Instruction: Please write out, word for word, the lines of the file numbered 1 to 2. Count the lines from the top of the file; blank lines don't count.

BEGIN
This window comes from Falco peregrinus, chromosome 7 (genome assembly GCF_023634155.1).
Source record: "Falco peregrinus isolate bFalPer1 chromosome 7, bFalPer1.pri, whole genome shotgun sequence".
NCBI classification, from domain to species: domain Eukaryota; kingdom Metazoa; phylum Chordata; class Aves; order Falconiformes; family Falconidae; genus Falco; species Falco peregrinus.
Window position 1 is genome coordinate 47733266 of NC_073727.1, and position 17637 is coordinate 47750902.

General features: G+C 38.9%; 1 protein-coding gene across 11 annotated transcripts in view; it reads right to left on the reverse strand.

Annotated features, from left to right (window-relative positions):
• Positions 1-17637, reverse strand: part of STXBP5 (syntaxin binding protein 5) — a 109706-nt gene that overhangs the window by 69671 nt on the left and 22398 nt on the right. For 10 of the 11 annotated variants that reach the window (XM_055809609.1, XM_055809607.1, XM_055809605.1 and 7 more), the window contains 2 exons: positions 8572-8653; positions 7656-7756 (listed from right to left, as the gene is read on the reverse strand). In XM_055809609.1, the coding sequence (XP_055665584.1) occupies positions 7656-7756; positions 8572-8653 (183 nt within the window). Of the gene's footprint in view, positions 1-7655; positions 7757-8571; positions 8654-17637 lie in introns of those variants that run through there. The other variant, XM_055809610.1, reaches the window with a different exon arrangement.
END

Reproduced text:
This window comes from Falco peregrinus, chromosome 7 (genome assembly GCF_023634155.1).
Source record: "Falco peregrinus isolate bFalPer1 chromosome 7, bFalPer1.pri, whole genome shotgun sequence".